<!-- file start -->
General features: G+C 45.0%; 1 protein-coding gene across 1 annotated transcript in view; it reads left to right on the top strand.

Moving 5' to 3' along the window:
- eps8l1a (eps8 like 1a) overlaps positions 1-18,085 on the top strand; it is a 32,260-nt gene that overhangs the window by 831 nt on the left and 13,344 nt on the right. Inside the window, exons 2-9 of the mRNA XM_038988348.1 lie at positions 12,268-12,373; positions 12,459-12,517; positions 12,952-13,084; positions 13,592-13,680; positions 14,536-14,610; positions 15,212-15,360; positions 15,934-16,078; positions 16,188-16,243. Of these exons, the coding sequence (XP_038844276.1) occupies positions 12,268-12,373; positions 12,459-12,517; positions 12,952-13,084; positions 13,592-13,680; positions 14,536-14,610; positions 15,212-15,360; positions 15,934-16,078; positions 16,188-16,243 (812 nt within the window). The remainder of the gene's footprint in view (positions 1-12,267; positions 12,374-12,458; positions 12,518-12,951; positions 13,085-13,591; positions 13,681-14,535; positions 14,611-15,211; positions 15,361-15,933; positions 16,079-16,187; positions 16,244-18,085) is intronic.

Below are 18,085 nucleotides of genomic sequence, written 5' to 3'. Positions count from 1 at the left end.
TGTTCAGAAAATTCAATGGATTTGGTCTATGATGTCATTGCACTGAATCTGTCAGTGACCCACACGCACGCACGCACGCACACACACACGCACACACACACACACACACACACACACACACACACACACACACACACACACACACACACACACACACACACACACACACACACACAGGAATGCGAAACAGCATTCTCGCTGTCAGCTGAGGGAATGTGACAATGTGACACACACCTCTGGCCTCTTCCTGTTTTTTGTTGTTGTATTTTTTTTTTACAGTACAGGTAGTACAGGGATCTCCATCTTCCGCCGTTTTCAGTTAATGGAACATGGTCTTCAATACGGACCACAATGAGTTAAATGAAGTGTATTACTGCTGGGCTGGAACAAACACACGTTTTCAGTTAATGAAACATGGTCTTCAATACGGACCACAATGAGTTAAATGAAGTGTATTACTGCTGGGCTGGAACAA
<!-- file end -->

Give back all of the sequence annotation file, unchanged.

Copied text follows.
General features: G+C 45.0%; 1 protein-coding gene across 1 annotated transcript in view; it reads left to right on the top strand.

Moving 5' to 3' along the window:
- eps8l1a (eps8 like 1a) overlaps positions 1-18,085 on the top strand; it is a 32,260-nt gene that overhangs the window by 831 nt on the left and 13,344 nt on the right. Inside the window, exons 2-9 of the mRNA XM_038988348.1 lie at positions 12,268-12,373; positions 12,459-12,517; positions 12,952-13,084; positions 13,592-13,680; positions 14,536-14,610; positions 15,212-15,360; positions 15,934-16,078; positions 16,188-16,243. Of these exons, the coding sequence (XP_038844276.1) occupies positions 12,268-12,373; positions 12,459-12,517; positions 12,952-13,084; positions 13,592-13,680; positions 14,536-14,610; positions 15,212-15,360; positions 15,934-16,078; positions 16,188-16,243 (812 nt within the window). The remainder of the gene's footprint in view (positions 1-12,267; positions 12,374-12,458; positions 12,518-12,951; positions 13,085-13,591; positions 13,681-14,535; positions 14,611-15,211; positions 15,361-15,933; positions 16,079-16,187; positions 16,244-18,085) is intronic.

Below are 18,085 nucleotides of genomic sequence, written 5' to 3'. Positions count from 1 at the left end.
TGTTCAGAAAATTCAATGGATTTGGTCTATGATGTCATTGCACTGAATCTGTCAGTGACCCACACGCACGCACGCACGCACACACACACGCACACACACACACACACACACACACACACACACACACACACACACACACACACACACACACACACACACACACACACACACACACAGGAATGCGAAACAGCATTCTCGCTGTCAGCTGAGGGAATGTGACAATGTGACACACACCTCTGGCCTCTTCCTGTTTTTTGTTGTTGTATTTTTTTTTTACAGTACAGGTAGTACAGGGATCTCCATCTTCCGCCGTTTTCAGTTAATGGAACATGGTCTTCAATACGGACCACAATGAGTTAAATGAAGTGTATTACTGCTGGGCTGGAACAAACACACGTTTTCAGTTAATGAAACATGGTCTTCAATACGGACCACAATGAGTTAAATGAAGTGTATTACTGCTGGGCTGGAACAA